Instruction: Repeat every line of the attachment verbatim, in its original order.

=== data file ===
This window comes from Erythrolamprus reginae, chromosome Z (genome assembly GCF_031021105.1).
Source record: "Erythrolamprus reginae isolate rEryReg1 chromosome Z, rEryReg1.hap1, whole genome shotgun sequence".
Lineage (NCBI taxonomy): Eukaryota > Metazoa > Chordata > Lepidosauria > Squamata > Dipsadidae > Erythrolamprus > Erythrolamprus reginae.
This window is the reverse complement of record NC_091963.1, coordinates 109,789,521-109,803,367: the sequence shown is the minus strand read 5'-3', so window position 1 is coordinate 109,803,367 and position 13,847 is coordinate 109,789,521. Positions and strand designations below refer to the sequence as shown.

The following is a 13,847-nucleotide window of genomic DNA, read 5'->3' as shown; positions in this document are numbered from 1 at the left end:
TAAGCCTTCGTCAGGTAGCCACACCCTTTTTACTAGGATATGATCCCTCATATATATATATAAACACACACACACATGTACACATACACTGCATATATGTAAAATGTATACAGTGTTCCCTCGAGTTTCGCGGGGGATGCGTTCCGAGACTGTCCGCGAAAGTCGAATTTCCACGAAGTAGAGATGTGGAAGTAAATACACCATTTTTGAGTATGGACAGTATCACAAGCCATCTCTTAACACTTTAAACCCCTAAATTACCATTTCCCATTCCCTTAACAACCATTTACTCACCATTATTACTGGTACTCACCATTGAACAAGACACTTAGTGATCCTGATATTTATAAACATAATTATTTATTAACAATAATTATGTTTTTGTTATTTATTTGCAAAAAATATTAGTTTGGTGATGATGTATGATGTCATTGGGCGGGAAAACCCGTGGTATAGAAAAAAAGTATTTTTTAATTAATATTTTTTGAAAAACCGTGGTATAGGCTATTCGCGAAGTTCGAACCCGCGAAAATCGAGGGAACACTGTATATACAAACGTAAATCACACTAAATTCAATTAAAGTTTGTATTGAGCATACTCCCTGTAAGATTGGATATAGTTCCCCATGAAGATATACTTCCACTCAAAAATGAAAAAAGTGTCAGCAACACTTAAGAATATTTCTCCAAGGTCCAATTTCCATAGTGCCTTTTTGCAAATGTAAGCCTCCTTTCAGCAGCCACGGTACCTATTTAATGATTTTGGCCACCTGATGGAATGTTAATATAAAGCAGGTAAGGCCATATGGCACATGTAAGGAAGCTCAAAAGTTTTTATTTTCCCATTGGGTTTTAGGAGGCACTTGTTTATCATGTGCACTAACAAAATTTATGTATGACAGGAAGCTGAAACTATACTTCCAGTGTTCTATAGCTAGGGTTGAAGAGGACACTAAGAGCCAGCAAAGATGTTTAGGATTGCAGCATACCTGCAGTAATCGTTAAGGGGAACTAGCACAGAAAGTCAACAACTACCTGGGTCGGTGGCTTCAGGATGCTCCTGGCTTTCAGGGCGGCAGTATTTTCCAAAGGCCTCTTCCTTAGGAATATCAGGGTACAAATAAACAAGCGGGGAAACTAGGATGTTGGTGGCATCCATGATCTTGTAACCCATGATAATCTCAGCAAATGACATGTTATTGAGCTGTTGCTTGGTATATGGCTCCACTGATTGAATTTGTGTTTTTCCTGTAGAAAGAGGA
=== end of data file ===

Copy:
This window comes from Erythrolamprus reginae, chromosome Z (genome assembly GCF_031021105.1).
Source record: "Erythrolamprus reginae isolate rEryReg1 chromosome Z, rEryReg1.hap1, whole genome shotgun sequence".
Lineage (NCBI taxonomy): Eukaryota > Metazoa > Chordata > Lepidosauria > Squamata > Dipsadidae > Erythrolamprus > Erythrolamprus reginae.
This window is the reverse complement of record NC_091963.1, coordinates 109,789,521-109,803,367: the sequence shown is the minus strand read 5'-3', so window position 1 is coordinate 109,803,367 and position 13,847 is coordinate 109,789,521. Positions and strand designations below refer to the sequence as shown.

The following is a 13,847-nucleotide window of genomic DNA, read 5'->3' as shown; positions in this document are numbered from 1 at the left end:
TAAGCCTTCGTCAGGTAGCCACACCCTTTTTACTAGGATATGATCCCTCATATATATATATAAACACACACACACATGTACACATACACTGCATATATGTAAAATGTATACAGTGTTCCCTCGAGTTTCGCGGGGGATGCGTTCCGAGACTGTCCGCGAAAGTCGAATTTCCACGAAGTAGAGATGTGGAAGTAAATACACCATTTTTGAGTATGGACAGTATCACAAGCCATCTCTTAACACTTTAAACCCCTAAATTACCATTTCCCATTCCCTTAACAACCATTTACTCACCATTATTACTGGTACTCACCATTGAACAAGACACTTAGTGATCCTGATATTTATAAACATAATTATTTATTAACAATAATTATGTTTTTGTTATTTATTTGCAAAAAATATTAGTTTGGTGATGATGTATGATGTCATTGGGCGGGAAAACCCGTGGTATAGAAAAAAAGTATTTTTTAATTAATATTTTTTGAAAAACCGTGGTATAGGCTATTCGCGAAGTTCGAACCCGCGAAAATCGAGGGAACACTGTATATACAAACGTAAATCACACTAAATTCAATTAAAGTTTGTATTGAGCATACTCCCTGTAAGATTGGATATAGTTCCCCATGAAGATATACTTCCACTCAAAAATGAAAAAAGTGTCAGCAACACTTAAGAATATTTCTCCAAGGTCCAATTTCCATAGTGCCTTTTTGCAAATGTAAGCCTCCTTTCAGCAGCCACGGTACCTATTTAATGATTTTGGCCACCTGATGGAATGTTAATATAAAGCAGGTAAGGCCATATGGCACATGTAAGGAAGCTCAAAAGTTTTTATTTTCCCATTGGGTTTTAGGAGGCACTTGTTTATCATGTGCACTAACAAAATTTATGTATGACAGGAAGCTGAAACTATACTTCCAGTGTTCTATAGCTAGGGTTGAAGAGGACACTAAGAGCCAGCAAAGATGTTTAGGATTGCAGCATACCTGCAGTAATCGTTAAGGGGAACTAGCACAGAAAGTCAACAACTACCTGGGTCGGTGGCTTCAGGATGCTCCTGGCTTTCAGGGCGGCAGTATTTTCCAAAGGCCTCTTCCTTAGGAATATCAGGGTACAAATAAACAAGCGGGGAAACTAGGATGTTGGTGGCATCCATGATCTTGTAACCCATGATAATCTCAGCAAATGACATGTTATTGAGCTGTTGCTTGGTATATGGCTCCACTGATTGAATTTGTGTTTTTCCTGTAGAAAGAGGA